Wednesdays’ club made maze games using Scratch 2 Offline editor.
I talked about defining initial conditions. If you are going to move the Sprite through the maze you’ll need to set up where you want the Sprite to start. I was able to reinforce this notion with those who set up other items for the maze runners to touch and then have those item “hide”. If you change the way the Sprite looks (hide), you’ll need to set up the way the Sprite starts off looking (show).
I also talked about conditionals and ways Sprite can “sense” things. They’ll get more practice with this concept again with next week’s project.
Most students were successful and their maze games were very creative. I think a number of students were surprised by their success. Unfortunately a number of the games weren’t saved or saved “temporarily” on their desktop which isn’t permanent in student profiles. We will go over this again. One student noticed this on Friday but was able to re-create her game during her free time that day.
One thing I noticed that would make our time together even better is if the students relied more on each other’s help. I mentioned to the student that this is a club and we are going to work together to learn, but I’m going to re-iterate that next week and specifically have them ask an elbow partner first, then ask for help from me or Josh, my high school volunteer. This will help later when they will be doing their individual or pair projects and will need to be more independent.
Thursday’s club went better, too. They tried Felix and Herbert from Code Club World’s archived Scratch projects. Of course they all put their own spin on things, being a creative bunch.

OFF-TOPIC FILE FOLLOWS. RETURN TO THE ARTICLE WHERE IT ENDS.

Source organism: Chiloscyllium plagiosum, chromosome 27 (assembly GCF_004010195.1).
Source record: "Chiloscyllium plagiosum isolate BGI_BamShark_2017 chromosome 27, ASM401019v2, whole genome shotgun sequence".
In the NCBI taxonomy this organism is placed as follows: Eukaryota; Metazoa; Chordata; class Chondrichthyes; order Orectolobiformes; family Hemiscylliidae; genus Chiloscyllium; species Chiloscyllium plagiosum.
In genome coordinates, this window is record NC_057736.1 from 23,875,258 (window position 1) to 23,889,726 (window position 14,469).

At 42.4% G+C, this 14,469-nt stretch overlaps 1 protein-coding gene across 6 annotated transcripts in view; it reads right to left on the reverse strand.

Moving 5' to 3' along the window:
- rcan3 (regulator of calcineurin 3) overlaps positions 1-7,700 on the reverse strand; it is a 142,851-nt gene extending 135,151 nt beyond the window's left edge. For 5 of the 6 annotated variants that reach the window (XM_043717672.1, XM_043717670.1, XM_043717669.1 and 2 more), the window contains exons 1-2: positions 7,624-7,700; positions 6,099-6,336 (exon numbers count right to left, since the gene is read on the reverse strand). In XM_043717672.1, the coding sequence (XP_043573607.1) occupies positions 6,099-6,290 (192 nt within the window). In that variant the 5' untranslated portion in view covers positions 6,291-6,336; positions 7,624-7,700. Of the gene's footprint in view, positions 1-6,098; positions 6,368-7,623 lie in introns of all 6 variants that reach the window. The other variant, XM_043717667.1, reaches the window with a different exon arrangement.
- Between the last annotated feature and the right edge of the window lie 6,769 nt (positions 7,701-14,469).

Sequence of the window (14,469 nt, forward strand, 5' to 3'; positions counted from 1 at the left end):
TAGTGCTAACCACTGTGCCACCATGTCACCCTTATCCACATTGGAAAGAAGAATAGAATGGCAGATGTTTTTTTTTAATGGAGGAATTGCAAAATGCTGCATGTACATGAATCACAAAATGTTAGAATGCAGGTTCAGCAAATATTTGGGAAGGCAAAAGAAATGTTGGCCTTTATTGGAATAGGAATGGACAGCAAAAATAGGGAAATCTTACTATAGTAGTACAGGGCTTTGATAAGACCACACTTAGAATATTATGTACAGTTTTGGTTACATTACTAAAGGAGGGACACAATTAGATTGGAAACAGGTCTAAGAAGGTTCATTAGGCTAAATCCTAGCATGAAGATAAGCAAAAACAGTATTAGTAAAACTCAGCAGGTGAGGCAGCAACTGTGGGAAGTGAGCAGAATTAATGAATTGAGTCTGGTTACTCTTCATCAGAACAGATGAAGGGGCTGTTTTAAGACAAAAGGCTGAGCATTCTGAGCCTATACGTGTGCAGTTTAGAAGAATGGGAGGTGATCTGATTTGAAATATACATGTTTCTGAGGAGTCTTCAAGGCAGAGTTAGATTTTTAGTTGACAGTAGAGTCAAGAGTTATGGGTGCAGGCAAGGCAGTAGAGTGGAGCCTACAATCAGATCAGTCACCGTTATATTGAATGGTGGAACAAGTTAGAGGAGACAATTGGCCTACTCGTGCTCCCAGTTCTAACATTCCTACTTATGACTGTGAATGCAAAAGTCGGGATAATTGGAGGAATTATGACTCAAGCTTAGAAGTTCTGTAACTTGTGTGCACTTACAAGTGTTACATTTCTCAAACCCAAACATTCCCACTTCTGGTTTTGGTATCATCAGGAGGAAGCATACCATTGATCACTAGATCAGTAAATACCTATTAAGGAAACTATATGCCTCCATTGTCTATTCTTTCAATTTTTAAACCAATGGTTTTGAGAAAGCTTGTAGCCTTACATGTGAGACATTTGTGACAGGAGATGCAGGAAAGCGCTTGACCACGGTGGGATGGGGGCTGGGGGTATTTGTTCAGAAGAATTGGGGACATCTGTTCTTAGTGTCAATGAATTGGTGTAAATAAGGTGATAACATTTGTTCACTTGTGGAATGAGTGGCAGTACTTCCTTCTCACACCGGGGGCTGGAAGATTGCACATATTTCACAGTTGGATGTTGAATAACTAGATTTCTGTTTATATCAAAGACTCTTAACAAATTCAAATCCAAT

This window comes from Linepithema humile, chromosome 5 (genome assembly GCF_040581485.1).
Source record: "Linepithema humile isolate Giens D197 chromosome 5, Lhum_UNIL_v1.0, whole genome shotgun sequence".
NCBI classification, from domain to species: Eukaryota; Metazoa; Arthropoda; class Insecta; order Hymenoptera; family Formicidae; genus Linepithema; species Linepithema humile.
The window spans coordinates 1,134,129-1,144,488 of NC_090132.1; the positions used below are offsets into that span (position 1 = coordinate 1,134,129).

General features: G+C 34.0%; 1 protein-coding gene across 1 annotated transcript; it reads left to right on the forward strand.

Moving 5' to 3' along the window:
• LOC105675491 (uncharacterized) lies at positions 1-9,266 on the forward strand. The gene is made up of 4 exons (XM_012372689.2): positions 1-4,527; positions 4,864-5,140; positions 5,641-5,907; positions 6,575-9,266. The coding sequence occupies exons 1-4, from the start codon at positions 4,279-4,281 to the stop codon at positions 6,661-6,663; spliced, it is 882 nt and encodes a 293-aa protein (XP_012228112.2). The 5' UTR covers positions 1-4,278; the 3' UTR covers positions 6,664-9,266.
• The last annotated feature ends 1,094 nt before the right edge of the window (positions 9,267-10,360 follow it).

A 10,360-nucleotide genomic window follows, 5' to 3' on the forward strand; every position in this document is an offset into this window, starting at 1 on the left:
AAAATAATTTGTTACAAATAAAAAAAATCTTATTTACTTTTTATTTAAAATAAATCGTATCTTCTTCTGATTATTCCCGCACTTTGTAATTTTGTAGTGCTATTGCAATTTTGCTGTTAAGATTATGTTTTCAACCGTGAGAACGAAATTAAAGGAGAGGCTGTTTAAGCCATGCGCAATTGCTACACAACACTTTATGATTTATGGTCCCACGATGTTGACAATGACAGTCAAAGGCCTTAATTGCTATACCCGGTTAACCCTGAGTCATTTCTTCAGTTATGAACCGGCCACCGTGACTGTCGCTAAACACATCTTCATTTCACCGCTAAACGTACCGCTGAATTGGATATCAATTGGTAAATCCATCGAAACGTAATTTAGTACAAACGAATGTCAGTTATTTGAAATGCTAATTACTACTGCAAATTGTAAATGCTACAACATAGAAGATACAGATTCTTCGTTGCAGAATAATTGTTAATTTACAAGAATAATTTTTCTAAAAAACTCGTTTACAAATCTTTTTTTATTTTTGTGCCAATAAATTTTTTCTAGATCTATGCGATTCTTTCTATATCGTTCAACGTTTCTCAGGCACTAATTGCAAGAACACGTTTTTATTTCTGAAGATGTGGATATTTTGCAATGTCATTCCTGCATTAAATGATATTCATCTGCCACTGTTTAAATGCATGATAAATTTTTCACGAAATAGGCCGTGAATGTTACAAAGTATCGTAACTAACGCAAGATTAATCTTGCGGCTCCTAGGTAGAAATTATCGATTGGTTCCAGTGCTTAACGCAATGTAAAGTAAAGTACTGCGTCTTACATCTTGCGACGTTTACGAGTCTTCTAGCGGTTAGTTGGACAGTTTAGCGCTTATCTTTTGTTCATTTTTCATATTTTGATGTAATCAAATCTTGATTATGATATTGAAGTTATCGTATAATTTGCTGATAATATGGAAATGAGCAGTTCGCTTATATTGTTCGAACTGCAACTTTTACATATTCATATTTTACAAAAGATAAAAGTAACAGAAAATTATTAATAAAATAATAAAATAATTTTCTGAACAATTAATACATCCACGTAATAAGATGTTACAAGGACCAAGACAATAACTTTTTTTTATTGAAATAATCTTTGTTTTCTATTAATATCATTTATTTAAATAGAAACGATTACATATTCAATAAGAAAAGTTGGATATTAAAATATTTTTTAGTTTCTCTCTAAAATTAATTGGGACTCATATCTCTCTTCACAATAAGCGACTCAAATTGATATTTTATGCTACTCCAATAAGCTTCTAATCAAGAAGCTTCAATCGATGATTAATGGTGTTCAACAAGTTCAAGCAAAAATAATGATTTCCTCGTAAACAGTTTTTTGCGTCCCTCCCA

I also talked about conditionals and ways Sprite can “sense” things. They were also more successful although it took them a bit longer to buy into to the project even though I showed them the example working project.
They were really interested in getting the costumes to change to simulate walking or flying. They also wanted to learn to add a score. They weren’t phased at all by switching to Scratch 2 Offline editor.
One student said he had been playing with Scratch all week whenever he had a chance. Two others said their parents had downloaded Scratch at home. This group showed a more collaborative spirit. I helped one student get a “soundtrack” to play in the background and he helped others add the code to their projects.
They are a bit exuberant bunch for a group of twelve, and I still don’t know all of their names or have complete control at all times, but I asked them if they had a good time when they were lined up for release and they all very enthusiastically replied, “Yes!”
I do enjoy this, you know. Just saying.